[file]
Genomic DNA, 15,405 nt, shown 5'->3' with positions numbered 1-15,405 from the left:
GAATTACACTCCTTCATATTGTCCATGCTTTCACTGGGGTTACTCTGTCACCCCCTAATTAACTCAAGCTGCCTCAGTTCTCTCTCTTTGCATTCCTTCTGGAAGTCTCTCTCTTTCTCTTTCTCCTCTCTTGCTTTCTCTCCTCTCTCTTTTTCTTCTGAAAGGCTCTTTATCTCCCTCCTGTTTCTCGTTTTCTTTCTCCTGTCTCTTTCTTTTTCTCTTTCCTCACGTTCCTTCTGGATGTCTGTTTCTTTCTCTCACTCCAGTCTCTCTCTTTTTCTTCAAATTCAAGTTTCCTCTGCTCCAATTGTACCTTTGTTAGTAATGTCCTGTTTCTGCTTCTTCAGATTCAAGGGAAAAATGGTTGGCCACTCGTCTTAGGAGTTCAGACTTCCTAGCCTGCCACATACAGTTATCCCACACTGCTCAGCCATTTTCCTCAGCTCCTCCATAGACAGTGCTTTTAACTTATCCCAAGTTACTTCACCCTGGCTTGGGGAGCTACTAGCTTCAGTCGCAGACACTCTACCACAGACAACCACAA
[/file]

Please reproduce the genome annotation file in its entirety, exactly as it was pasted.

Genomic DNA, 15,405 nt, shown 5'->3' with positions numbered 1-15,405 from the left:
GAATTACACTCCTTCATATTGTCCATGCTTTCACTGGGGTTACTCTGTCACCCCCTAATTAACTCAAGCTGCCTCAGTTCTCTCTCTTTGCATTCCTTCTGGAAGTCTCTCTCTTTCTCTTTCTCCTCTCTTGCTTTCTCTCCTCTCTCTTTTTCTTCTGAAAGGCTCTTTATCTCCCTCCTGTTTCTCGTTTTCTTTCTCCTGTCTCTTTCTTTTTCTCTTTCCTCACGTTCCTTCTGGATGTCTGTTTCTTTCTCTCACTCCAGTCTCTCTCTTTTTCTTCAAATTCAAGTTTCCTCTGCTCCAATTGTACCTTTGTTAGTAATGTCCTGTTTCTGCTTCTTCAGATTCAAGGGAAAAATGGTTGGCCACTCGTCTTAGGAGTTCAGACTTCCTAGCCTGCCACATACAGTTATCCCACACTGCTCAGCCATTTTCCTCAGCTCCTCCATAGACAGTGCTTTTAACTTATCCCAAGTTACTTCACCCTGGCTTGGGGAGCTACTAGCTTCAGTCGCAGACACTCTACCACAGACAACCACAA